with Kate Wolfold
[Dear readers: My deepest apologies go out to the delightfully friendly people at World Weaver Press and to Kate Wolfold for the late publication of this interview. I'm so embarrassed I got the dates mixed up! Ms. Wolfold's answers are edifying and a good glimpse into what her new publication, Beyond the Glass Slipper, is about. She also has some good advice for fairy tale writing hopefuls, so pay attention and enjoy!--C.]
How were you first introduced to fairy tales, and what kept you coming back to them?
I can't be absolutely sure about when I first learned about fairy tales, but I remember quite clearly when I first realized that I could read tales of wonder and enchantment on my own.
I was about seven or eight, and was lying on my stomach in the bedroom I shared with one of my many sisters. As in all rooms in my parents' home, it was filled with books. I pulled one out of a pile and began to read. The Wonder City of Oz was not by L. Frank Baum, but rather, his illustrator. John R. Neill, but the story of the temperamental Jenny Jump who lands in Oz. There's a chocolate star and lots of other Oz craziness. I don't think it's a very good book.
I loved it.
This gave me a taste for all things magical and transformative and fairy-tale like. After that, I remember reading a fairy-tale book illustrated by Edmund Dulac, and I was hooked on fairy takes for life.
You say in your Introduction that the idea for Beyond the Glass Slipper was spurred by EC reader feedback. How do you think the interactive nature of fairy tales form them in a modern, electronic setting?
I think it's speed and spontaneity. Even literary fairy tales have a kind of immediacy to them. The give-and-take nature of blog commenting, for example, allows for the chatty kind of cross talk I think must have been common in the oral telling of fairy tales. Yet, because the comments are an actual written record, fairy tale writers can use comments and conversation online to help understand what readers are inspired and intrigued by--they can return to the conversational well to get ideas for modern tales.
Beyond the Glass Slipper is not a scholarly work. In what ways does a non-academic approach to fairy tales encourage their proliferation and discussion more than an academic text?
I think both scholarly and non-scholarly works encourage the tales, but I also know that a more casual tone often makes readers feel more open to the idea that they, too, can be writers. Make no mistake, scholarly works by Maria Tatar, Jack Zipes, Donald Haase, etc., have had enormous influence on me as a teacher, a fairy tale fan, and as editor of Enchanted Conversation. And, as academic works go, many fairy tale scholars write in ways that are quite user friendly for the casual fan. Yet, I think there is a space in between the tales themselves and the scholarly works that can be filled by books like Beyond the Glass Slipper. The book is very conversational and relaxed in tone, and I hope it will give readers ideas about retelling stories that will make them think, "Oh, I can do that." The book is about tearing apart the actual tales, and, maybe, for some readers, rebuilding them into something new.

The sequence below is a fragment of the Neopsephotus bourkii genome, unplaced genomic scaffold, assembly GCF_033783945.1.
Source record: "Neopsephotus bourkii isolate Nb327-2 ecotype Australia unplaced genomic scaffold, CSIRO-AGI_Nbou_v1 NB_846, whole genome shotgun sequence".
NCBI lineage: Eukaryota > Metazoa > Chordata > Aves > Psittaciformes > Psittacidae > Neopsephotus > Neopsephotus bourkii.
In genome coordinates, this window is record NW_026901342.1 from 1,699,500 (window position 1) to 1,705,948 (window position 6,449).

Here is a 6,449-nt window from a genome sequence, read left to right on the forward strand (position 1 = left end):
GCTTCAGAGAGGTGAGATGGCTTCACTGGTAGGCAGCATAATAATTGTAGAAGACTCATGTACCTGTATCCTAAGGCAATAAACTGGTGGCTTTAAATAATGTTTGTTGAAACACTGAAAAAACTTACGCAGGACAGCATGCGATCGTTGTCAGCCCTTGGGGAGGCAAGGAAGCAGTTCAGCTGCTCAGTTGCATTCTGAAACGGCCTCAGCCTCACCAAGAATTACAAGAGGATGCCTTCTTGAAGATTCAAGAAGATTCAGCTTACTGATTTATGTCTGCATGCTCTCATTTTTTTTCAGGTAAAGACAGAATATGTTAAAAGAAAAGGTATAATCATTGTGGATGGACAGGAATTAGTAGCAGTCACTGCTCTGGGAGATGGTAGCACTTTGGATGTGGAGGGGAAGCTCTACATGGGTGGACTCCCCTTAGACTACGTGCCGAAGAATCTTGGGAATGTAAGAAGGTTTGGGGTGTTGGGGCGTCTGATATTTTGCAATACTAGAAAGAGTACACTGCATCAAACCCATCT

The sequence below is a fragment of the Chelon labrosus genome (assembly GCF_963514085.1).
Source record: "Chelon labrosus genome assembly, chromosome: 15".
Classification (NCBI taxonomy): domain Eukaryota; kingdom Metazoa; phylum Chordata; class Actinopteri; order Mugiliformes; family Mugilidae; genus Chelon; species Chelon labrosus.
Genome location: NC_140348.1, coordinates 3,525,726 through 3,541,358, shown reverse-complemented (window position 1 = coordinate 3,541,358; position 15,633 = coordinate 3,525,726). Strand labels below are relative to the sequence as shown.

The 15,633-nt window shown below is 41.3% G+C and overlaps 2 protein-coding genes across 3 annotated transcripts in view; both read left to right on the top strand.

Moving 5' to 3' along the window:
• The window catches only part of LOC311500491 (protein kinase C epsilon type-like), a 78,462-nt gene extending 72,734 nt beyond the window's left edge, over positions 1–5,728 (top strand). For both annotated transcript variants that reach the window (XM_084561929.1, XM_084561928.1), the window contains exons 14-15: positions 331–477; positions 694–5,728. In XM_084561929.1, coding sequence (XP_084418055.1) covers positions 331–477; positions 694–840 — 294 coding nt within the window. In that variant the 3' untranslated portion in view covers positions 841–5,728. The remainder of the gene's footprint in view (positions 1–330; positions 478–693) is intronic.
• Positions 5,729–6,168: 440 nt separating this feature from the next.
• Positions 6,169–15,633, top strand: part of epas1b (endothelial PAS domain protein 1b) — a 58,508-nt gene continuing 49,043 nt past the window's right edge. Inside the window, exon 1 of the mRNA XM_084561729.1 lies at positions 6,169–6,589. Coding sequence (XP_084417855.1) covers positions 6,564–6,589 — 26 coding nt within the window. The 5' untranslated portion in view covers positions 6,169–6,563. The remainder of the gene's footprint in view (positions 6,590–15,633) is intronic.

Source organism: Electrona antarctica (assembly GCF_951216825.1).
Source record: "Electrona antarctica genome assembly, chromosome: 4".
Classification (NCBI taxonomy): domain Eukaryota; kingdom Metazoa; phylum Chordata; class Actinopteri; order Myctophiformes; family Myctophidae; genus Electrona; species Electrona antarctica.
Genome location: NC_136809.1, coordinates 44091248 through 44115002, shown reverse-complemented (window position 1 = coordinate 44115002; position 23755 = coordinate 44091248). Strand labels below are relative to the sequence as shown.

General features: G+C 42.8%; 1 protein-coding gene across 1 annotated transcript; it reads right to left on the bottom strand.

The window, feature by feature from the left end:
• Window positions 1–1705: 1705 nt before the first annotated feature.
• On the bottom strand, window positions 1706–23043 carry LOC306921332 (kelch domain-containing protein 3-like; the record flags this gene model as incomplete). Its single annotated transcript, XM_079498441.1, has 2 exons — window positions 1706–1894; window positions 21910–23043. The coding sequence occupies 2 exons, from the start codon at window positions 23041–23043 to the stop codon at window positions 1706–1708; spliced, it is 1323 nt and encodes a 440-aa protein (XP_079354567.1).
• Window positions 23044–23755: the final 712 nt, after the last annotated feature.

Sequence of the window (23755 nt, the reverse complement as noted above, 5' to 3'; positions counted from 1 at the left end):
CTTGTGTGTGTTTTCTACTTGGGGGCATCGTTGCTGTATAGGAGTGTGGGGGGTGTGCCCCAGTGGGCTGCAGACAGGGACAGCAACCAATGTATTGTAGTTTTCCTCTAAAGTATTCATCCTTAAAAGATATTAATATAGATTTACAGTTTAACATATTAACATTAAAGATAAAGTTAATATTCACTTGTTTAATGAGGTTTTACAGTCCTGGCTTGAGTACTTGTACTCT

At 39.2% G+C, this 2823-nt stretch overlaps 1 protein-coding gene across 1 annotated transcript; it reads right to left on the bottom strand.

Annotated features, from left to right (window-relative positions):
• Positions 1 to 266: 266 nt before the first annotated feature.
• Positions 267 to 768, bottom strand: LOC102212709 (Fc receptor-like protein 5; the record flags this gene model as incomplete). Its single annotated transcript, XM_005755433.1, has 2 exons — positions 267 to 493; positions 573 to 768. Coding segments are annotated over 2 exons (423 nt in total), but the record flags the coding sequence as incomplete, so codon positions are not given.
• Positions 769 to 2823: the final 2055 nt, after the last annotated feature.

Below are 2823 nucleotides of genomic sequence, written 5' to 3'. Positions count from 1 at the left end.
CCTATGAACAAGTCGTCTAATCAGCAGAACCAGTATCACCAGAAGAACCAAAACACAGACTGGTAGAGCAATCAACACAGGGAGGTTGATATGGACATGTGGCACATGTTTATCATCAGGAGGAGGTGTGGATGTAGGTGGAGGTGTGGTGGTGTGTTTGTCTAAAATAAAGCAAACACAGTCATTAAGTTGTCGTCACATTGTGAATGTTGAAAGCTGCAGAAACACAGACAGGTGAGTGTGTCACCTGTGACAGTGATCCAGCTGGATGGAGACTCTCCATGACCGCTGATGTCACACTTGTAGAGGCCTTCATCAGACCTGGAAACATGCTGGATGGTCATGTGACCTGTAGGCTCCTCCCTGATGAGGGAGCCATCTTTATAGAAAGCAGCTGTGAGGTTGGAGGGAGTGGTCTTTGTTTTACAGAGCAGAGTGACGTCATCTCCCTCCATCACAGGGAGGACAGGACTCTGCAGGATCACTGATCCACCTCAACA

You're the editor of Enchanted Conversation, the e-world's most popular genre-specific fairy tale magazine. What is the single most important piece of advice you have for writers of fairy tales?
Read. I mean read for pleasure. Every single day. It's not necessary to read fairy tales every day to be a good fairy tale writer (but it is necessary to read very widely in the genre). But if you do not have time enough to read for pleasure, then you are not in a place in life to write. Everything connected to writing flows from reading. I'm 51 years old. I didn't always have time to write a book (or read as much as I would have liked to do), but eventually, I did. Not surprisingly, the amount of voluntary reading I do in middle age is very high. Hours per day, and I am a very busy person. There would be no Beyond the Glass Slipper without a lot of other books going into my head and heart.
These are lesser-known fairy tales from Europe and were chosen by you with great care. What is your personal favorite fairy tale from this collection, and why?
"The Nixy" is my favorite. I have been married a long time, and I think the story is really about the joys and pitfalls of partnership and what it's like when couples rediscover each other during the course of many years. It's the only truly romantic fairy tale I have ever read. It has a true happily ever after, because it is based on knowledge and experience.
Now that Beyond the Glass Slipper is complete and in publication, what is your next fairy tale project?
I hope to edit a collection of new fairy tales inspired by "The Glass Mountain." It's an exquisite Polish fairy tale about a princess who lives in a castle atop, of course, a glass mountain. All of those poor princes attempt the climb and slide down and die. It's really quite ghoulish, and yet beautiful. If you haven't read it, go, read it! You will be enchanted.
I don't know if the project will happen, but I remain hopeful.
Thanks so much for this opportunity!